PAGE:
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HIGHLIGHTS ARCHIVE
12.08.10
Division Highlights

Contents
Controller-in-the-Loop Evaluation of Efficient Descent Advisor Underway
A controller-in-the-loop simulation of the Efficient Descent Advisor (EDA) is underway in the air traffic control lab of the Crew-Vehicle Simulation Research Facility (CVSRF). The objective of the simulation is to evaluate the performance of EDA in the presence of trajectory-prediction uncertainty, introduced through error models of aircraft weight, forecast winds, and path-stretch-turnout delay. These error models are tuned to approximate the top-of-descent and arrival-time errors observed in recent EDA field tests at Denver Center. In simulation dry runs completed the week of November 29th with former Denver Center controllers, EDA software performed well and was robust to a wide range of arrival management techniques. Testing with active-duty controllers began December 6th and will continue through December 15th. This activity is the fourth in a series of human-in-the-loop simulations aimed at developing EDA for transfer to the FAA under the 3D-Path Arrival Management (3D-PAM) Research Transition Team. This is also the first EDA simulation involving National Air Traffic Controllers Association (NATCA) representatives.

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Operational Based Vision Assessment (OBVA) Program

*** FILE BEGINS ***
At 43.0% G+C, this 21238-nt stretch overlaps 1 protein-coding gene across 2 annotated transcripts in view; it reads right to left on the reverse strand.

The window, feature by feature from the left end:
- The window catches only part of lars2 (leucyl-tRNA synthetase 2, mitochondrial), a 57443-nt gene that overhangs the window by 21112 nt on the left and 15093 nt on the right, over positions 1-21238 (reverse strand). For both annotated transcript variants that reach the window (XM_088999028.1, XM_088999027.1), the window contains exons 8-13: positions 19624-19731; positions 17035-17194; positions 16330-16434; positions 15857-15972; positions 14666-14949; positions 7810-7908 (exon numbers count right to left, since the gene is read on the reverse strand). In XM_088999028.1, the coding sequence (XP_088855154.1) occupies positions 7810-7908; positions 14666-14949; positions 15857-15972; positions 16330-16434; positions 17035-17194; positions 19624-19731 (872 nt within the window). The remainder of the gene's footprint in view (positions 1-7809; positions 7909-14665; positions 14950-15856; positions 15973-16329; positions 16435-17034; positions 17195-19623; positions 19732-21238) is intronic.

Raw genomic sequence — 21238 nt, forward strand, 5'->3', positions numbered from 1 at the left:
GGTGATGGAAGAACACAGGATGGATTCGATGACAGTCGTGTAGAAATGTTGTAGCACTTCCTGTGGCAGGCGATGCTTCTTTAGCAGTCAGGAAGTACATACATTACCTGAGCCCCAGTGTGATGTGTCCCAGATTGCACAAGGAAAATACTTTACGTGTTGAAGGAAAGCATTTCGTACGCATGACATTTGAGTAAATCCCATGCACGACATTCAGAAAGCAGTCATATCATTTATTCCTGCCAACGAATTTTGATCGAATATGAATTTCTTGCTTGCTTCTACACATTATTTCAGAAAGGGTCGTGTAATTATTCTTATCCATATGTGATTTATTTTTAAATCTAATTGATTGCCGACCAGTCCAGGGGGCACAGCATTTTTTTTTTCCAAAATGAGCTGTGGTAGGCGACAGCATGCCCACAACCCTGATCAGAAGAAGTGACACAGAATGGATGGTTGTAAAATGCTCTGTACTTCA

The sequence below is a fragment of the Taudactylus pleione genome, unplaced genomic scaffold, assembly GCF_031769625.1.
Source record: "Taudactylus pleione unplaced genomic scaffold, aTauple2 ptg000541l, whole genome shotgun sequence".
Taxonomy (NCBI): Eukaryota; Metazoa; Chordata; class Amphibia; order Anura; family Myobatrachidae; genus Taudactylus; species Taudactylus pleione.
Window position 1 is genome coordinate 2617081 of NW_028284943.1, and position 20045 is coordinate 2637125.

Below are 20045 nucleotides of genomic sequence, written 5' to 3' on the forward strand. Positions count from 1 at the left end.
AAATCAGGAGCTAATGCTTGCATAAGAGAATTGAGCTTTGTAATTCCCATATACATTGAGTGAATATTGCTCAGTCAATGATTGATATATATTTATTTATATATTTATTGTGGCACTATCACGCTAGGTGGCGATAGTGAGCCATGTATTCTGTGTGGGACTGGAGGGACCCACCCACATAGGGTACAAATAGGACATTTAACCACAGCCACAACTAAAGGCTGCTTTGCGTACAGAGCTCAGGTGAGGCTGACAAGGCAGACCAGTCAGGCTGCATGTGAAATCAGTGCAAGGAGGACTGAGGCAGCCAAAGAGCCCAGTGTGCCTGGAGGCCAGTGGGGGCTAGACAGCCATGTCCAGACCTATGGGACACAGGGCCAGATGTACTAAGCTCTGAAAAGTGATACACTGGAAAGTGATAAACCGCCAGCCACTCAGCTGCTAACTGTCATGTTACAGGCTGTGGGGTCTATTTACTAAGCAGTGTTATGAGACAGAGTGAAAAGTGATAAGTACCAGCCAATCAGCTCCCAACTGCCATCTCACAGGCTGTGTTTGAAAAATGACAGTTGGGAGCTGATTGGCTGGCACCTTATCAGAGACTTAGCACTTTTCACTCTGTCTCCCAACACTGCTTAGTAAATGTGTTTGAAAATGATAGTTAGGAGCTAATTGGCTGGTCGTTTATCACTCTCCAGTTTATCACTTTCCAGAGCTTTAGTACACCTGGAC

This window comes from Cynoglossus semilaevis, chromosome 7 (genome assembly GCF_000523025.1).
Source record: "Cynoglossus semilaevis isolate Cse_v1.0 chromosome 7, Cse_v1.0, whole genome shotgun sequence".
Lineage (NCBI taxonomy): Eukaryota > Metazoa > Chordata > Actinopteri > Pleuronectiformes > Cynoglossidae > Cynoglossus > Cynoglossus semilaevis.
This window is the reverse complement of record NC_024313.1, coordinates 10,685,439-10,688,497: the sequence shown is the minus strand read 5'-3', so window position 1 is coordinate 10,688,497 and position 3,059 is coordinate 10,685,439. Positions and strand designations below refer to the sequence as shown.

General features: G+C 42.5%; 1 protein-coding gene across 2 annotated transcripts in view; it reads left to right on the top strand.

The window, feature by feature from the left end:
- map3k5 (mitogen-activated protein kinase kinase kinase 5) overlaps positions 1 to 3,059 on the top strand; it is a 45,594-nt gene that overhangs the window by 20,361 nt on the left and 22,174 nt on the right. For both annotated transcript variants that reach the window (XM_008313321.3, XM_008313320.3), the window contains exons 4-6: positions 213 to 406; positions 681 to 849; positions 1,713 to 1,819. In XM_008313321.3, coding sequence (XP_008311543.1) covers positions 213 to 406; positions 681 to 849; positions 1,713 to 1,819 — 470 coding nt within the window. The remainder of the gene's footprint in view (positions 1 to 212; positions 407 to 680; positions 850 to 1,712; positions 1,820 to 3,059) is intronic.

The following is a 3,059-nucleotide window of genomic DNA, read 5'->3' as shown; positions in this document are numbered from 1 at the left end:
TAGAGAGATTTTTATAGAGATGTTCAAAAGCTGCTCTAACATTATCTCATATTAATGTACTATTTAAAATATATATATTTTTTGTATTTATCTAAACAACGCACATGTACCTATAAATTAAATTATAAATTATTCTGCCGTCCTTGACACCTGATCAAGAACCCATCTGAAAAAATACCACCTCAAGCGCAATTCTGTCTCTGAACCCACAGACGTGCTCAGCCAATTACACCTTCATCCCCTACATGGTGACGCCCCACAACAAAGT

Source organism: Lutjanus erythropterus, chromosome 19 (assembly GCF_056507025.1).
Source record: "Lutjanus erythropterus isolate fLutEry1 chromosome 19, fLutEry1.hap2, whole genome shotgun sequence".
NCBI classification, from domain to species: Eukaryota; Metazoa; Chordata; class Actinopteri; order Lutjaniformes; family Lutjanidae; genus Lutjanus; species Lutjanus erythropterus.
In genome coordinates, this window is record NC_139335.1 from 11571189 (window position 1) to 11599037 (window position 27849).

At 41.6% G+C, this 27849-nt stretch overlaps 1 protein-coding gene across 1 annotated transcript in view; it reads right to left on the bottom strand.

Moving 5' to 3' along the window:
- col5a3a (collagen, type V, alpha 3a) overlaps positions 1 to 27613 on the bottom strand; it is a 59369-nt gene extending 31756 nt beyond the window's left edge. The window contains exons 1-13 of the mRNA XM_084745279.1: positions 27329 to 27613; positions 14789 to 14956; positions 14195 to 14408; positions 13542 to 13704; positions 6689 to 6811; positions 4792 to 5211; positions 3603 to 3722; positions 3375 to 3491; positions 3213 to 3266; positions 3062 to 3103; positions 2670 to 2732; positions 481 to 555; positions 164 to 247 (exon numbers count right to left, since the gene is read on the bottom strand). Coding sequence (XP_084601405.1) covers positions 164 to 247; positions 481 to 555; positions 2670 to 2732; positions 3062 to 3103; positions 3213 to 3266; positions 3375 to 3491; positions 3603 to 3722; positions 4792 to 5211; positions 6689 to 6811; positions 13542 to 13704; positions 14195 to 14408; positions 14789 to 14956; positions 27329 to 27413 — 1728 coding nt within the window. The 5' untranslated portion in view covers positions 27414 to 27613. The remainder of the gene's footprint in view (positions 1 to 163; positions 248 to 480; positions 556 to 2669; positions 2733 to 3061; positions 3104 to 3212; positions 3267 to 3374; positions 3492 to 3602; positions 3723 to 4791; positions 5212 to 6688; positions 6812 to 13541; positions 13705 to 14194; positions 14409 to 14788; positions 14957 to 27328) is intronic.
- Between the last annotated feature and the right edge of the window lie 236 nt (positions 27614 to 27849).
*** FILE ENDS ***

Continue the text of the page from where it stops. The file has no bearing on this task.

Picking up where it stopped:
The Aerospace Simulation Research and Development Branch (SimLabs, code AFS) successfully completed a major milestone for the Air Force's OBVA program by developing a small-scale, single projector, part-task simulator visual system. The system demonstrated the feasibility of building an eye-limiting visual system for a flight simulator and using it for clinical research on the effect of vision on a pilot's operational performance. Based on the successful demonstration, the Air Force is supporting development of a full-scale, turnkey flight simulator with an eye-limiting visual system to be used for vision research at Wright Patterson Air Force Base (WPAFB). The simulator will be completed and delivered to WPAFB in March 2012. The OBVA program is a joint effort between SimLabs and the Exploration Technology Directorate at Ames and the Air Force Research Laboratory, Mesa, Arizona.

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Technical Interchange meeting with NASA and MIT-Lincoln Laboratory
On December 7th, NASA Ames hosted a technical interchange with MIT-Lincoln Laboratory where approximately 40 researchers and managers discussed ideas for collaboration. A total of eight technical presentations were provided from both NASA and MIT-Lincoln Laboratory. The topics included Lincoln Laboratory's work in surface traffic management, improved airport winds forecasting, convective weather translation modeling, automated methods in optimizing decision making for conflict avoidance, and Unmanned Aircraft System (UAS) airspace access. NASA presented their surface management research, the development and deployment of a method to improve en route departure scheduling, and concepts and results of a trajectory-based operations simulation. There were numerous discussions of potential collaboration and more detailed follow-on discussions are planned.